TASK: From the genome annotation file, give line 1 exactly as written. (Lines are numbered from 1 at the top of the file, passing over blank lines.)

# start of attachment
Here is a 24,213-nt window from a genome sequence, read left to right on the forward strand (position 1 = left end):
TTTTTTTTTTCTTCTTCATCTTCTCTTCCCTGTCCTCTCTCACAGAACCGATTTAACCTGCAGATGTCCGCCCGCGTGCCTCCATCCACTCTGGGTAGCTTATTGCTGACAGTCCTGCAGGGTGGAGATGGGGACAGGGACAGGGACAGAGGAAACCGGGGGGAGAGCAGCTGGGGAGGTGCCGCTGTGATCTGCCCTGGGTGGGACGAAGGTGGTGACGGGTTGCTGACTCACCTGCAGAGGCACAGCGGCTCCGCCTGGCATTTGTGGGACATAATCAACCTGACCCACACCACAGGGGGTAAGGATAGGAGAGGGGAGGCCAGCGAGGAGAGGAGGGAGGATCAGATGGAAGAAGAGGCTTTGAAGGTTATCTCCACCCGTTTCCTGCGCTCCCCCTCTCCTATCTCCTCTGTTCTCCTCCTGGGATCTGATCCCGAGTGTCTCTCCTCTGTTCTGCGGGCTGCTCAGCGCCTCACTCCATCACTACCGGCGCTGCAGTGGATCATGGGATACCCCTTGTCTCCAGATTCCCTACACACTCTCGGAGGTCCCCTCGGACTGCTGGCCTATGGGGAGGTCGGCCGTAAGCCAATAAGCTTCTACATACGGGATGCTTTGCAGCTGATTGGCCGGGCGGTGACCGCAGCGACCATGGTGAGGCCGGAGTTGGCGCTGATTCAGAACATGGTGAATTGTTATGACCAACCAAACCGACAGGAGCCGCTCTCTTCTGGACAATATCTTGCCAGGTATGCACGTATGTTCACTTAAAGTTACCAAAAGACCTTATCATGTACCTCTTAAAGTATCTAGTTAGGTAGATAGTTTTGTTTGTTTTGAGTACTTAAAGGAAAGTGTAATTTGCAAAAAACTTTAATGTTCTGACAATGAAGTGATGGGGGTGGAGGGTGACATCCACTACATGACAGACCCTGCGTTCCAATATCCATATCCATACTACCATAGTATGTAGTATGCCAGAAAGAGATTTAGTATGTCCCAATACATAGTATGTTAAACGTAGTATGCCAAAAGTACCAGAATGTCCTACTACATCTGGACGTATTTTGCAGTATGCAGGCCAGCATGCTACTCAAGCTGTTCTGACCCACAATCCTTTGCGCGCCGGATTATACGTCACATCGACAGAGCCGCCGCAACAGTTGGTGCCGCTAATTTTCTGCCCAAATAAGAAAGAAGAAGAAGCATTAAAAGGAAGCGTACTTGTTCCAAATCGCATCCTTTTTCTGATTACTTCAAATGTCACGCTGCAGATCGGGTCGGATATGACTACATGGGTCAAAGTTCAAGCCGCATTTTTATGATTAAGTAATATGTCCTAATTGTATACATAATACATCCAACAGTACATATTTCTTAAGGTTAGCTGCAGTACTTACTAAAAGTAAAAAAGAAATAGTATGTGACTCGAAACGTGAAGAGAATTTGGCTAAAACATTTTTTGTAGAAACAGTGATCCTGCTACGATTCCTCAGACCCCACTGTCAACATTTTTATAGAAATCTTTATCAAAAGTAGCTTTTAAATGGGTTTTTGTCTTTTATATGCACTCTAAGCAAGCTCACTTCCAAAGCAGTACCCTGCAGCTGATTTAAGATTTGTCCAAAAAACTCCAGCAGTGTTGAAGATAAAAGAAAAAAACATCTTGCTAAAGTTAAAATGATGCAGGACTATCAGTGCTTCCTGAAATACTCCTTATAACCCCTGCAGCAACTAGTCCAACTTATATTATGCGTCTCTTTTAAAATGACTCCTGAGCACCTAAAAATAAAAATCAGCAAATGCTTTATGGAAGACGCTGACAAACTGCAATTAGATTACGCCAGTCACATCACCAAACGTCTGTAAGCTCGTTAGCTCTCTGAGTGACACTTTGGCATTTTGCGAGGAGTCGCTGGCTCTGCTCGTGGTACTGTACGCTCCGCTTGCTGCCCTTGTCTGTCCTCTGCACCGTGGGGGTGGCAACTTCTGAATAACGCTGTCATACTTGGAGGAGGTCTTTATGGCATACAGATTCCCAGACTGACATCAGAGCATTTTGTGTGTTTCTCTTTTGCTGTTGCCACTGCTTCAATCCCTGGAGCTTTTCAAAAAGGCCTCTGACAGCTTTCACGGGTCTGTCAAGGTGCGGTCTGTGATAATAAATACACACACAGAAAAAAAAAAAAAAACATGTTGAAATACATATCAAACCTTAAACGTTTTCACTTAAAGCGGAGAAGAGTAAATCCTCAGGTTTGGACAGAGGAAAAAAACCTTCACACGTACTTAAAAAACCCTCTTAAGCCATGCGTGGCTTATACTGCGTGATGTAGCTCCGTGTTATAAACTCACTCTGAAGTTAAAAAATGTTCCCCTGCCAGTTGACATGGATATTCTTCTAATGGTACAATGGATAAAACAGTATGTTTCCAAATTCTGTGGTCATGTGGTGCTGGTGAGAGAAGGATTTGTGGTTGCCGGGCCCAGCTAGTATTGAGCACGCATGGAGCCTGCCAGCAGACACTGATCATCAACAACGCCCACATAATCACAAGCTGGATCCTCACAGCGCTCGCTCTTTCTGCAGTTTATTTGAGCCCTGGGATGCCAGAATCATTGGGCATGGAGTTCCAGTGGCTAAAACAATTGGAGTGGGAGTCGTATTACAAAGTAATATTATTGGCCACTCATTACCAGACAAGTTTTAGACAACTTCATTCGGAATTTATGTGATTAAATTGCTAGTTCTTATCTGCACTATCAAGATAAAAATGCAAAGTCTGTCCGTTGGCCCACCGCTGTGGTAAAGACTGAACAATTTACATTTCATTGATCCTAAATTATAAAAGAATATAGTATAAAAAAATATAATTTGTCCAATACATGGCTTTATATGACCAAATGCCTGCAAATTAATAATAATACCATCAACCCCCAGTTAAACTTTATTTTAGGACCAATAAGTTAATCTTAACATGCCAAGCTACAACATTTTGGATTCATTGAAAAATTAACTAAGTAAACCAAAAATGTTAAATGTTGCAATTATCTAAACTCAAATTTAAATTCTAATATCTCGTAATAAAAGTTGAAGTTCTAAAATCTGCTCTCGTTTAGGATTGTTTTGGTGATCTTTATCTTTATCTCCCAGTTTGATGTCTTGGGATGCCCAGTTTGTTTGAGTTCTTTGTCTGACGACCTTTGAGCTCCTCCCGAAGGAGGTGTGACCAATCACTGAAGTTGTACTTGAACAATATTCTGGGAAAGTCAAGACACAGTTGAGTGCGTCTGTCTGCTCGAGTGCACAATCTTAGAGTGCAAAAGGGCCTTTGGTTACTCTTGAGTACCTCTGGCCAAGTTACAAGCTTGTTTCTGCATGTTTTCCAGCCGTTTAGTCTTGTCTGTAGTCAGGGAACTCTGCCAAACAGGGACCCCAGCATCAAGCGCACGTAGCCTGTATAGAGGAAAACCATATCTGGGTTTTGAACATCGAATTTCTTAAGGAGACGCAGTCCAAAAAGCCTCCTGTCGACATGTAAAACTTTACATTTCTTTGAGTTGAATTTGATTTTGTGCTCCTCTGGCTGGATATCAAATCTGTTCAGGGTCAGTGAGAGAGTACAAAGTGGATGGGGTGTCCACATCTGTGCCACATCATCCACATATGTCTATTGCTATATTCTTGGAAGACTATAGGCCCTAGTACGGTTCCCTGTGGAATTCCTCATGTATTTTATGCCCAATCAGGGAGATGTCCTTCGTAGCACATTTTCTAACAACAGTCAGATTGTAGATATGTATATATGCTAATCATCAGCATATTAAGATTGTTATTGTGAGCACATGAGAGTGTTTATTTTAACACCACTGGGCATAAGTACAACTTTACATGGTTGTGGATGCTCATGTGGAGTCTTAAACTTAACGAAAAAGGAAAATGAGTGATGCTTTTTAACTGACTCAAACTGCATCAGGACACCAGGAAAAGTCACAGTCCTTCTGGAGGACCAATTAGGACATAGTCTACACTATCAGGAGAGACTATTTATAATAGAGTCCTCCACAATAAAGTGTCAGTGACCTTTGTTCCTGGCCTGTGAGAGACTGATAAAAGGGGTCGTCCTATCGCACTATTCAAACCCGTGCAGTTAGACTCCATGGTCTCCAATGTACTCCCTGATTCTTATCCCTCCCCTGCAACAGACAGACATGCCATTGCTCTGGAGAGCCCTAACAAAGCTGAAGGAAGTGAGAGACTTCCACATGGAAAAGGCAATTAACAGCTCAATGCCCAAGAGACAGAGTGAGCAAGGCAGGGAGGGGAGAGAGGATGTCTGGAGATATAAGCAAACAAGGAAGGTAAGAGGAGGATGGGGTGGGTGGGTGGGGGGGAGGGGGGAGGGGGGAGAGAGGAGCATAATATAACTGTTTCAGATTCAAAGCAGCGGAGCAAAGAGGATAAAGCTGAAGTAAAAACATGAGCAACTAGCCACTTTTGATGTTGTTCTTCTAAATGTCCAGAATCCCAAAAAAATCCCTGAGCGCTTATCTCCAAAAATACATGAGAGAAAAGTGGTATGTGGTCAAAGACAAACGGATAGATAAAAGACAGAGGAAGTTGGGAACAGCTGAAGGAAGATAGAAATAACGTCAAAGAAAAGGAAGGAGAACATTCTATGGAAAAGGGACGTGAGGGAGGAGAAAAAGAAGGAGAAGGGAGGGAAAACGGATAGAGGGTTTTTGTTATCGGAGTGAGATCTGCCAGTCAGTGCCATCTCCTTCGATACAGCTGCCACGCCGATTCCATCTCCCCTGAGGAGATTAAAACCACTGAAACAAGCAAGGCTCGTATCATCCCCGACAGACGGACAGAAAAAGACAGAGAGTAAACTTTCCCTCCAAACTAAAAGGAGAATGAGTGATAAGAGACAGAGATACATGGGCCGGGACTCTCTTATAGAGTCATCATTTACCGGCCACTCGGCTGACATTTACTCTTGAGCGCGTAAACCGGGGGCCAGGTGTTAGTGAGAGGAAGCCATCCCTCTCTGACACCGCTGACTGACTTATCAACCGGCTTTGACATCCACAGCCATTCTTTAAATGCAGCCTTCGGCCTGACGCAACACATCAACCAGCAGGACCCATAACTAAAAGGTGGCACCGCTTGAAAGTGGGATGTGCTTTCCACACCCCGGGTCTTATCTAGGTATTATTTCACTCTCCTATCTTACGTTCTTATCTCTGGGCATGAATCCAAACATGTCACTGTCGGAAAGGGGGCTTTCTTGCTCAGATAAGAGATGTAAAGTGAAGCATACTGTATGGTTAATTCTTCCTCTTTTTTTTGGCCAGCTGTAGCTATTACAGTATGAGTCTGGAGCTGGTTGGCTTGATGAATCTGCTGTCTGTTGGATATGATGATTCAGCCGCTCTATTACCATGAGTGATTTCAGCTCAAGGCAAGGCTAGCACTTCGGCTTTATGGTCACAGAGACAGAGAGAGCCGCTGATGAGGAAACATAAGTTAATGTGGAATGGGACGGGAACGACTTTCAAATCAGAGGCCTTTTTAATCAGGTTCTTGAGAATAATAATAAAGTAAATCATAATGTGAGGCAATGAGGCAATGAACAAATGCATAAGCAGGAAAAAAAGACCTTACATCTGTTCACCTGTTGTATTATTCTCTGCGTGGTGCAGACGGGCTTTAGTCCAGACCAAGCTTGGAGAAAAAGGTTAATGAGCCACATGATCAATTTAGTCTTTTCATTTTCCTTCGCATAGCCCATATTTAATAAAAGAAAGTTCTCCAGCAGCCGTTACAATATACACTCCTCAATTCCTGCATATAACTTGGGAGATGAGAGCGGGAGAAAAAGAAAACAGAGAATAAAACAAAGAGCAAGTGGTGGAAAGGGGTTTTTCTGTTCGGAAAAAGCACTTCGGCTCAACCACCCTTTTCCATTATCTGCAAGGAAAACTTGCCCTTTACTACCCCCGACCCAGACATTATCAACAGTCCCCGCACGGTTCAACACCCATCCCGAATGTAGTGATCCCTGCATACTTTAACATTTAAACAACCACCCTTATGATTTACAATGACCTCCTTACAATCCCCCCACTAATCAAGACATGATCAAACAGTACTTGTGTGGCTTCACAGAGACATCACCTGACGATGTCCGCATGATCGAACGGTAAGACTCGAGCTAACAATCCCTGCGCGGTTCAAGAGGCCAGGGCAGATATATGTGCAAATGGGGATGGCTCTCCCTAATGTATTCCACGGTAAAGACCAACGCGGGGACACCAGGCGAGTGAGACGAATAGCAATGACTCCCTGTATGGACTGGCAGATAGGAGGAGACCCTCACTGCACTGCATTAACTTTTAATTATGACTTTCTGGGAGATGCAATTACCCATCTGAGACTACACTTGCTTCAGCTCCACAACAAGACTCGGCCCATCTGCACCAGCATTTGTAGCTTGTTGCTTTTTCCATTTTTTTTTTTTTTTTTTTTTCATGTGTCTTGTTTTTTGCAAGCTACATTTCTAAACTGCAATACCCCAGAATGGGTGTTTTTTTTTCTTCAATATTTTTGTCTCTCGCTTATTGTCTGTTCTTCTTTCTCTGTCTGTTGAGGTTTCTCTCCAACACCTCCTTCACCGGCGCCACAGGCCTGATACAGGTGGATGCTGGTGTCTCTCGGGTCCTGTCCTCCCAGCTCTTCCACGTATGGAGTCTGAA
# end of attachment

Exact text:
Here is a 24,213-nt window from a genome sequence, read left to right on the forward strand (position 1 = left end):